Step 1: Create the application:

$ mvn io.quarkus:quarkus-maven-plugin:2.2.1.Final:create \
      -DprojectGroupId=org.acme \
      -DprojectArtifactId=narayana-lra-quickstart \
      -Dextensions="narayana-lra"
$ cd lra-quickstart

Note that if the coordinator is running on a port different from the default, i.e. 50000, then you will need to update the application config file (src/main/resources/application.properties) and specify the host and port:

quarkus.lra.coordinator-url=http://localhost:<port>/lra-coordinator

Verify that the generated application still works after these changes:

$ ./mvnw clean package

Step 2: Add LRA support

Now update the generated application so that the hello method will execute in the context of a Long Running Action:

Open the file src/main/java/org/acme/GreetingResource.java in an editor and annotate the hello method with an @LRA annotation (also inject the LRA context into the method using the JAX-RS javax.ws.rs.HeaderParam annotation). In addition, add two callback methods which will be called when the LRA is closed or cancelled.

The end result, including the imports, should look like the following:

package org.acme;

import javax.ws.rs.GET;
import javax.ws.rs.Path;
import javax.ws.rs.Produces;
import javax.ws.rs.core.MediaType;

// Step 2a: Add imports for reading the LRA context and for using LRA annotations
import javax.ws.rs.HeaderParam;
import javax.ws.rs.PUT;
import javax.ws.rs.core.Response;
import java.net.URI;
import org.eclipse.microprofile.lra.annotation.ws.rs.LRA;
import org.eclipse.microprofile.lra.annotation.Compensate;
import org.eclipse.microprofile.lra.annotation.Complete;
import static org.eclipse.microprofile.lra.annotation.ws.rs.LRA.LRA_HTTP_CONTEXT_HEADER;

@Path("/hello")
public class GreetingResource {

    @GET
    @LRA // Step 2b: The method should run within an LRA
    @Produces(MediaType.TEXT_PLAIN)
    public String hello(@HeaderParam(LRA_HTTP_CONTEXT_HEADER) URI lraId /* Step 2c the context is useful for associating compensation logic */) {
        System.out.printf("hello with context %s%n", lraId);
        return "Hello RESTEasy";
    }

    // Step 2d: There must be a method to compensate for the action if it's cancelled
    @PUT
    @Path("compensate")
    @Compensate
    public Response compensateWork(@HeaderParam(LRA_HTTP_CONTEXT_HEADER) URI lraId) {
        System.out.printf("compensating %s%n", lraId);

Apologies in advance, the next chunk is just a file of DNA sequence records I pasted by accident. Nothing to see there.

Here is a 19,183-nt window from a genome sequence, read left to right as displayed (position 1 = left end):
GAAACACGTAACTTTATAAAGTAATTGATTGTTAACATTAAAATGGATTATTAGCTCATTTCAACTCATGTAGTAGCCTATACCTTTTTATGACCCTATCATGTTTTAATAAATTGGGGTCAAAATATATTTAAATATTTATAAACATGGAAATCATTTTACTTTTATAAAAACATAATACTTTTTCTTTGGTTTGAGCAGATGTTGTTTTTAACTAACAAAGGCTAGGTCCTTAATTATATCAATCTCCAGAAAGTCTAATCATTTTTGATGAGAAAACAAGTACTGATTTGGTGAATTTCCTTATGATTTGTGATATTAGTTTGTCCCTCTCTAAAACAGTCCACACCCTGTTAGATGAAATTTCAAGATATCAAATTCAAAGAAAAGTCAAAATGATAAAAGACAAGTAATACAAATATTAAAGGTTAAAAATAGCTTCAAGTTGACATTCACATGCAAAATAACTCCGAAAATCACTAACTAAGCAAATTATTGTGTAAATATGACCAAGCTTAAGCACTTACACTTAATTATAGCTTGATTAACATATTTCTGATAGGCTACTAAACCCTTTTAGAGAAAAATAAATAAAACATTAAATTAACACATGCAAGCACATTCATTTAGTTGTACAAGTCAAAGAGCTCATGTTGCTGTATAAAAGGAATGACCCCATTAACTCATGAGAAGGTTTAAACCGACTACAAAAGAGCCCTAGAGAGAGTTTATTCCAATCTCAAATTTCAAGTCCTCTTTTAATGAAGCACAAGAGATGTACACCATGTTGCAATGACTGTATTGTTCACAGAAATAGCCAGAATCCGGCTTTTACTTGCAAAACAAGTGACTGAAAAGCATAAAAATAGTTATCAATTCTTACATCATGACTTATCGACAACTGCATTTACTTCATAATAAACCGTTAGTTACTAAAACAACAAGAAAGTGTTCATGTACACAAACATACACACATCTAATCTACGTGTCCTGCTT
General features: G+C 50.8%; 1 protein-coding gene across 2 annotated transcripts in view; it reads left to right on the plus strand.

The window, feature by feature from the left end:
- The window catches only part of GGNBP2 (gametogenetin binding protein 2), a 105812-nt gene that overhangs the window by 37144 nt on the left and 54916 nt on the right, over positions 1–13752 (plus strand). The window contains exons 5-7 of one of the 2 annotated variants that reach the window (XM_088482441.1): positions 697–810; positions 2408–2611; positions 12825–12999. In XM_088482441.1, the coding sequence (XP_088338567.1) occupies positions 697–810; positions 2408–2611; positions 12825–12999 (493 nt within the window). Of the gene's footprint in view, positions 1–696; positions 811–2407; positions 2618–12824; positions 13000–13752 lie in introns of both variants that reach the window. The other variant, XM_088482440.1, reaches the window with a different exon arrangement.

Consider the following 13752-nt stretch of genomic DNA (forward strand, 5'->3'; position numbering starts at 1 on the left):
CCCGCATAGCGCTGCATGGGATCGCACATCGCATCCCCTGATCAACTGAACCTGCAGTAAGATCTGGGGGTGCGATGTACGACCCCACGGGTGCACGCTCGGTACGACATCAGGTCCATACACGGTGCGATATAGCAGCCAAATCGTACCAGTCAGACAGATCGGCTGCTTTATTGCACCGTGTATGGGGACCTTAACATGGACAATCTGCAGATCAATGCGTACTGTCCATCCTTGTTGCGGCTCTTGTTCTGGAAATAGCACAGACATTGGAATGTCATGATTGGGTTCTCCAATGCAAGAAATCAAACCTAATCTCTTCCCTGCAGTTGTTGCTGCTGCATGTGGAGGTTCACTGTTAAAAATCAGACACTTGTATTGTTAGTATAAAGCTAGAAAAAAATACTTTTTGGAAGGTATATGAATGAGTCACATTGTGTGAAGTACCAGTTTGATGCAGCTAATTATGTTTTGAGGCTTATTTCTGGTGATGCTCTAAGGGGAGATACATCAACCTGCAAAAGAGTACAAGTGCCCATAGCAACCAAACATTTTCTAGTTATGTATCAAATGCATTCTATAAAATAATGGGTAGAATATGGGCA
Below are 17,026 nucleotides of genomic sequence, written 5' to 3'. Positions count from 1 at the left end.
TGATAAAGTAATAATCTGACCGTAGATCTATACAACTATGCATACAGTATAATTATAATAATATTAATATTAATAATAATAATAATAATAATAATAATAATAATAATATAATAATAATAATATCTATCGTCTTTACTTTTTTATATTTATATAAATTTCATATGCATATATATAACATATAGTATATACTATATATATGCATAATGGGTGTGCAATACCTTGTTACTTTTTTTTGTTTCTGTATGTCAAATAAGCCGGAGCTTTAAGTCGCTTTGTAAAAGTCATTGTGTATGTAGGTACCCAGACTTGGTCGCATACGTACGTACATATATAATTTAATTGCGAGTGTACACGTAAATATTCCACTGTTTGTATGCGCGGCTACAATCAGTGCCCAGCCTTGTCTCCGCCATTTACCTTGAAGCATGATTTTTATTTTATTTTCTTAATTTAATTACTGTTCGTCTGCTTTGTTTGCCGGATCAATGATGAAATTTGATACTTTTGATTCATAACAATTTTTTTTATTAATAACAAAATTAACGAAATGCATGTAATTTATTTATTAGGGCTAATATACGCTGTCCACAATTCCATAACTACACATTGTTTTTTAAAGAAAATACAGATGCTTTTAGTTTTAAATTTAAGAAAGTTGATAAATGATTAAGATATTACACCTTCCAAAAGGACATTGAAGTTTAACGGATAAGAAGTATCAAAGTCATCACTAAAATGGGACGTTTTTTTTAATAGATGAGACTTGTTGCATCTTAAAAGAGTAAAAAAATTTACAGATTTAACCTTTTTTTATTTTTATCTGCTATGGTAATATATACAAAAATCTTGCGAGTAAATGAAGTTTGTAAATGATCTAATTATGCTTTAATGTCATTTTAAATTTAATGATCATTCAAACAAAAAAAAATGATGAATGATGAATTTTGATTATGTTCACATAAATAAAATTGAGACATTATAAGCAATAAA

return Response.ok(lraId.toASCIIString()).build();
    }

    // Step 2e: An optional callback notifying that the LRA is closing
    @PUT
    @Path("complete")
    @Complete
    public Response completeWork(@HeaderParam(LRA_HTTP_CONTEXT_HEADER) URI lraId) {
        System.out.printf("completing %s%n", lraId);
        return Response.ok(lraId.toASCIIString()).build();
    }
}

With these changes, if you build the application and then invoke the hello method then an LRA will be started before the method is entered and ended after it finishes:

$ ./mvnw clean package
$ java -jar target/quarkus-app/quarkus-run.jar &
[1] 2389948
$ curl http://localhost:8080/hello
hello with context http://localhost:50000/lra-coordinator/0_ffffc0a8000e_8c1f_612a6e9b_a
completing http://localhost:50000/lra-coordinator/0_ffffc0a8000e_8c1f_612a6e9b_a
Hello RESTEasy

Make sure that the coordinator is still running otherwise you will see an error message similar to the following:

2021-08-11 14:27:45,779 WARN  [io.nar.lra] (executor-thread-0) LRA025025: Unable to process LRA annotations: -3: StartFailed (start LRA client request timed out, try again later) ()'

Notice the System.out messages indicating that the @Complete callback was invoked. Now kill the java process in preparation for the next step (the process id was printed on the console, in my example the pid is 2389948, so I typed kill 2389948).

Step 3: Extending the LRA across two service methods

In this step we will start an LRA but not end it when the method finishes by using the end element of the LRA annotation.

Define a second business method to do this:

    @GET
    @Path("/start")
    @LRA(end = false) // Step 3a: The method should run within an LRA
    @Produces(MediaType.TEXT_PLAIN)
    public String start(@HeaderParam(LRA_HTTP_CONTEXT_HEADER) URI lraId) {
        System.out.printf("hello with context %s%n", lraId);
        return lraId.toASCIIString();
    }

The only difference from the hello method is the @Path and @LRA annotations and that it returns the LRA id back to the caller. We will need this to set the header when we send a request to the hello method to finish the LRA (note that this header is also available in one of the JAX-RS response headers).

Kill the existing instance (kill 2389948) and rebuild the application (./mvnw package -DskipTests) and start it running in the background:

$ java -jar target/quarkus-app/quarkus-run.jar &
[1] 2495275

Start an LRA using curl to send a request the new method we have just added:

$ LRA_URL=$(curl http://localhost:8080/hello/start)
hello with context http://localhost:50000/lra-coordinator/0_ffffc0a8000e_a909_611a92ea_2